In this issue’s installment I would like to suggest that the majority of citizens who carry for personal protection are not fully trained or prepared to respond to a confrontation with another human or group of humans that could turn deadly. In fact, the data that I have studied, and the people whom I have polled, would lead one to believe that once the concealed carry permit is issued to a citizen, training stops there.

For some concealed carriers there is little more interest than just having a license to carry. They want the right equipment, and they try different guns, holsters, and carry locations to name a few, in order to have the tools that work for their perceived needs. Once they determine the right tools for the job, the quest for preparedness stops right there. This is comparable to buying a world class race car and never sitting in the driver’s seat or even starting the engine.

Even fewer from the ranks of the carriers of concealed firearms receive training or train individually with their chosen equipment with any degree of regularity. Being partially prepared is better than no preparation at all, but in order to determine if what we are doing is adequate or not we must think of why we are carrying concealed in the first place. To analogize with the race car again, this is like running some practice laps with a car capable of winning the race, but never entering the race. All the best equipment and all the static range training that we do still doesn’t prepare us to win the confrontation for which we prepare. Make no mistake, it all helps, but we haven’t entered the race yet. Believe me, it is a whole lot different when you are on the track by yourself than when you have the company of others.

The next step beyond having the right equipment and being able to operate it well adds in the huge variable of the human factor. That’s where Reality Based Training enters the equation. Let’s define Reality Based Training so that we fully understand the direction from which I’m coming. Reality Based Training is training that includes the tools and ability to use the tools, as mentioned above, with the addition of the human element as the opposition to make the training more realistic. This is actually entering your car in the race with a chance to win, or not, because there is at least one other car in the race that has the same goal as you–winning! Reality Based Training replicates confrontation that the student may face in various aspects of their life and requires a response to achieve a favorable outcome for the student.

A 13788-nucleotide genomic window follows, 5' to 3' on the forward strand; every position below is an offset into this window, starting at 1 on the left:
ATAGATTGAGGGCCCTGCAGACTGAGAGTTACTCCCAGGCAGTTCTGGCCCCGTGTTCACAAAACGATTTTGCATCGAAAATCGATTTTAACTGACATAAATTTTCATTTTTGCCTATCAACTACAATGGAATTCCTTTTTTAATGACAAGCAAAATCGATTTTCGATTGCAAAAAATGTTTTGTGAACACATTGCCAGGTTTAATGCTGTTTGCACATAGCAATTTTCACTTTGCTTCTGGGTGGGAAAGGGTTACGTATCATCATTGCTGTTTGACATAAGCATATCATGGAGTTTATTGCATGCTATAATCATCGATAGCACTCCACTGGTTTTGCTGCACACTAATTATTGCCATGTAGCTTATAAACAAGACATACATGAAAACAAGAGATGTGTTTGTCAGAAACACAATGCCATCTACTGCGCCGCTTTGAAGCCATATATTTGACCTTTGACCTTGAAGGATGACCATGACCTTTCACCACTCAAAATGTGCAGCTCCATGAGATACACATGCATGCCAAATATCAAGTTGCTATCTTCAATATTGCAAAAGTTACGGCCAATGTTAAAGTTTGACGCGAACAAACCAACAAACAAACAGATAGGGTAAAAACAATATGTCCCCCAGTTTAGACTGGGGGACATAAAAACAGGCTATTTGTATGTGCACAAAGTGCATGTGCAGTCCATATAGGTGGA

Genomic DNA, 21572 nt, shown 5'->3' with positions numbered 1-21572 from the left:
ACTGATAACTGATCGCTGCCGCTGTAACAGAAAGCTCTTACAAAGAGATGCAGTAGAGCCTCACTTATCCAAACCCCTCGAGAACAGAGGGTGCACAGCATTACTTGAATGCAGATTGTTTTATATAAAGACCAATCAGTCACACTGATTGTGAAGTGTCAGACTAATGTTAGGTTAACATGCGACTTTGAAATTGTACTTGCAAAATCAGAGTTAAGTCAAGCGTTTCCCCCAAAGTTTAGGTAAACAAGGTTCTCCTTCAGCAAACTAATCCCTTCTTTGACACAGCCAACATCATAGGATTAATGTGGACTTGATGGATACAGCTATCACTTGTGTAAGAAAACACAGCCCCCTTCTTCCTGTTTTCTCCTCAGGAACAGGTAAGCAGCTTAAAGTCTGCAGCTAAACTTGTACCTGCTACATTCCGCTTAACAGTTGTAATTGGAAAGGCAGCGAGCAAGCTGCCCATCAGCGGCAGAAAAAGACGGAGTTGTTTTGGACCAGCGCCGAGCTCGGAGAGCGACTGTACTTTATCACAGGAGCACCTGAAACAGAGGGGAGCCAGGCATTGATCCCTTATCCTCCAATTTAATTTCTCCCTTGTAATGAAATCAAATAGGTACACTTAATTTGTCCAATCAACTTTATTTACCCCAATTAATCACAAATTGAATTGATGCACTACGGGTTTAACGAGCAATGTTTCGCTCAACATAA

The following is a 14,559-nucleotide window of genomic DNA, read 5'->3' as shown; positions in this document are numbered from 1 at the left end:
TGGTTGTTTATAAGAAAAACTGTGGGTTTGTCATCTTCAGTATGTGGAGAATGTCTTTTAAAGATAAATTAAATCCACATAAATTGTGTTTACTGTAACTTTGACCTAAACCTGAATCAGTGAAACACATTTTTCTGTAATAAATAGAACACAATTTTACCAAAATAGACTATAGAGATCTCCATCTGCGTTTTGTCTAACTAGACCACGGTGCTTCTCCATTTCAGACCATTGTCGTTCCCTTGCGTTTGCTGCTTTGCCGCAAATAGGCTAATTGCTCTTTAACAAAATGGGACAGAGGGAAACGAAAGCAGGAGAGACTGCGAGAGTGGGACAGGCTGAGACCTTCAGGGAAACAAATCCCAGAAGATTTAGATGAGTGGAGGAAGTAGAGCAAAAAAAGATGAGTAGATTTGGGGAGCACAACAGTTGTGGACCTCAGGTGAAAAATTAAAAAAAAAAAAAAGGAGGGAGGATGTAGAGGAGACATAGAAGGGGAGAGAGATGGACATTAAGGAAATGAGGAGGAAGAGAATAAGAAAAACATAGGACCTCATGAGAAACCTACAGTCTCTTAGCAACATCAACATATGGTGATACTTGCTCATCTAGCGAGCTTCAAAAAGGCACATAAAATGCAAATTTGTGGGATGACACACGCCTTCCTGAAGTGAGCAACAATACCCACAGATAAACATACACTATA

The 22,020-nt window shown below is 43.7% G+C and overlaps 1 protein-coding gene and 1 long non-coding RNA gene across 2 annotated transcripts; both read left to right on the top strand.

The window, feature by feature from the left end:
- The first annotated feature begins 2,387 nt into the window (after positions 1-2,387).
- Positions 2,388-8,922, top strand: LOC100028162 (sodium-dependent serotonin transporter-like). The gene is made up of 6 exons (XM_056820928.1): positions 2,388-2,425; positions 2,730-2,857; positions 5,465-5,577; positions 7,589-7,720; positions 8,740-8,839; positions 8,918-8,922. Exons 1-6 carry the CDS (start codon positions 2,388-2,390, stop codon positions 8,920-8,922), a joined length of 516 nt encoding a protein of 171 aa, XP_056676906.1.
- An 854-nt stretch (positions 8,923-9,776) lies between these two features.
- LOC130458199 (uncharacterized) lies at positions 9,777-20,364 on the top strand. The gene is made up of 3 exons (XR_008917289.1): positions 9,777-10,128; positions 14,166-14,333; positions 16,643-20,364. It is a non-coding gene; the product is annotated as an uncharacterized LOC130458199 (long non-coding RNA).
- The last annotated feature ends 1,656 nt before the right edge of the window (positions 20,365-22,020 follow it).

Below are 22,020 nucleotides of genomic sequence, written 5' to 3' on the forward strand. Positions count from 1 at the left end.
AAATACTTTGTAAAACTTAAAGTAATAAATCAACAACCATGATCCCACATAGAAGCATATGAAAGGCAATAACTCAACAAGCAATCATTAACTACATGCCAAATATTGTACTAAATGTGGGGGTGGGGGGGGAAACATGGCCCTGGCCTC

Just to clarify any misunderstandings, Reality Based Training has a common thread with Force on Force Training, Simunitions Training, Interactive Role Play Training, and others primarily used in the law enforcement and military communities, that add the human element to both sides of the training fence. This training is as realistic to an actual confrontational situation as possible without being in a life and death conflict. Critical thinking and combat tactics enter here to provide learning that is invaluable when facing a real threat. The realism of Reality Based Training prepares the participants to deal with elevated heart rates, heavy breathing, auditory exclusion, perceptual narrowing and other emotional factors that accompany a high stress event. The more training, the less stress and the higher likelihood of success when in a confrontation with another human intent on doing you harm. Reality Based Training forces you to have a plan and think on your feet to adjust that plan to fit the situation at hand. This type of training is the final chapter before the test that you hope you never have to take.

There are some drawbacks to Reality Based Training. Just to touch on a few of the drawbacks, safety is the number one concern. Special equipment is necessary for the training event, and perpetual vigilance is required to ensure that NO lethal objects are allowed into the training site. But taking those into consideration, the end justifies the means.

The special equipment primarily involves the protective gear and the weaponry to be used. At a minimum, soft areas of the body must be protected from potential injury with specific equipment designed to do so. This could range from head, throat and groin protection to a full protective body suit if full physical force will be used. The weaponry must be rendered non lethal, and verified by a safety official multiple times before being used in the scenario. At a minimum, there should be two people familiar with Reality Based Training to officiate the event. One is the event coordinator who administers the scenarios, acts as a referee, and provides feedback to the participants. The second is the individual responsible for safety. That person ensures that all protective gear is in place prior to a role player entering the scenario, that all lethal weapons are stored separately away from the training area, and that all weapons present are non-lethal training weapons. The number one concern for all present is the safety of everyone at all times.

I recommend that you seek out a professional training organization that lists and offers Reality Based Training for the Responsible Citizen. This ensures you of the highest degree of training in a safe environment without the worry and concern of obtaining the correct equipment and proper supervision to participate in the chosen scenarios. There are many places to train in Reality Based Training, but three come to mind when considering the Responsible Citizen, U.S. Shooting Academy in Tulsa, ITI near San Antonio, and The Sig Sauer Academy near Boston.

Regarding your personal Concealed Carry Training, read the book from cover to cover, review it often, and be prepared to take the test when it is least expected.

Simple Is Good!

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